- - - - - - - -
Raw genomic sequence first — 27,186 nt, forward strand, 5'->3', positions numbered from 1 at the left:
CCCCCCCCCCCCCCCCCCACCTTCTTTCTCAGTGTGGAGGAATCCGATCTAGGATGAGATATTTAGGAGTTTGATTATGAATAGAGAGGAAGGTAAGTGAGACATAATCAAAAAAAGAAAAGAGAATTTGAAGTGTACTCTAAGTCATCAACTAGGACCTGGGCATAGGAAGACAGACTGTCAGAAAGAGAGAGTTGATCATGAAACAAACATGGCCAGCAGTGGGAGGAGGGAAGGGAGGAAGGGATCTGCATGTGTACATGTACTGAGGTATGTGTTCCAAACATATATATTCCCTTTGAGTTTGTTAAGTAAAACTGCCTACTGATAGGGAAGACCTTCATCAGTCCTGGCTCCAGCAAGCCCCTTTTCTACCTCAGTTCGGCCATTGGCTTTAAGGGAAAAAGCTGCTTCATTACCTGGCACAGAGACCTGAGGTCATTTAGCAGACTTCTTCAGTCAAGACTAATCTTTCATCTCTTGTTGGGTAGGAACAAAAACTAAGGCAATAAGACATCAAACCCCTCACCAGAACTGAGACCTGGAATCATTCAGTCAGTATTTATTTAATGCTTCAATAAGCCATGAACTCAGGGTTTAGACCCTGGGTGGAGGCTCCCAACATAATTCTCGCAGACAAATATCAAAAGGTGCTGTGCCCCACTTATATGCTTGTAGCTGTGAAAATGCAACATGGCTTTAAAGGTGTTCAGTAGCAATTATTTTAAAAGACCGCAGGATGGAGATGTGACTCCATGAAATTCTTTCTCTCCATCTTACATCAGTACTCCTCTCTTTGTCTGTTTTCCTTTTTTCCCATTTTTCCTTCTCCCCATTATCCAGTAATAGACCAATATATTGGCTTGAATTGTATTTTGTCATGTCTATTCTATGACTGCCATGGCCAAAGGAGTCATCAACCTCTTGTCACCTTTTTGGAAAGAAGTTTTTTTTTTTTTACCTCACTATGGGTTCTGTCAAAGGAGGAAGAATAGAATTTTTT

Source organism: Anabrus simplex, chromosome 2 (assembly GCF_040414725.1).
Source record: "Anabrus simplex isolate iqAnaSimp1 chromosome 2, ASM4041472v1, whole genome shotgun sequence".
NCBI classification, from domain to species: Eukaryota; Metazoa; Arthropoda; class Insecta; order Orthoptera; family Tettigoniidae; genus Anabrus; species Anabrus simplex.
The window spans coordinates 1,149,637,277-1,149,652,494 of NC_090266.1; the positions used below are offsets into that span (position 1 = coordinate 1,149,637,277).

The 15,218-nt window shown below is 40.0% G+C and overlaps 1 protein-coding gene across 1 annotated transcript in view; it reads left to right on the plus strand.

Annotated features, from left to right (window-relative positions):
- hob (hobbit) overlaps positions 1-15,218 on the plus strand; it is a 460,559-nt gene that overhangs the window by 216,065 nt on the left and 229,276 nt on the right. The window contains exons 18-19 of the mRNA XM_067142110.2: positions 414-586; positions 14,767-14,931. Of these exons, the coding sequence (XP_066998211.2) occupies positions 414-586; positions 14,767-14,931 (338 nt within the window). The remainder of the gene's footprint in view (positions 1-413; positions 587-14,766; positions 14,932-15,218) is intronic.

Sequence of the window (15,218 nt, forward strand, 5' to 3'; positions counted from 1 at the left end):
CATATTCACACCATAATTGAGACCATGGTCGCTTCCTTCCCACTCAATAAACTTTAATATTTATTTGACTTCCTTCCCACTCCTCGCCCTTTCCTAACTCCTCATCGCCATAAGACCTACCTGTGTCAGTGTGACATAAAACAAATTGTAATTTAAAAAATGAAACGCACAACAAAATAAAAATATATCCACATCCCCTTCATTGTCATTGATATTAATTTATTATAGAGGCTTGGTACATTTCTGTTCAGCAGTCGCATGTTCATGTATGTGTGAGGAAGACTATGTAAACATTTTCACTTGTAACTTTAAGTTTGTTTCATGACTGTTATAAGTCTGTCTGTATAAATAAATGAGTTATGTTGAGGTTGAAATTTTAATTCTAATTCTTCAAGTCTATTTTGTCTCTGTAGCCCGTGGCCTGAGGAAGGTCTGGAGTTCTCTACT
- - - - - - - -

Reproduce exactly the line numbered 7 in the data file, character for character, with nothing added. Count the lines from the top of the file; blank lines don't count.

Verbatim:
The 15,218-nt window shown below is 40.0% G+C and overlaps 1 protein-coding gene across 1 annotated transcript in view; it reads left to right on the plus strand.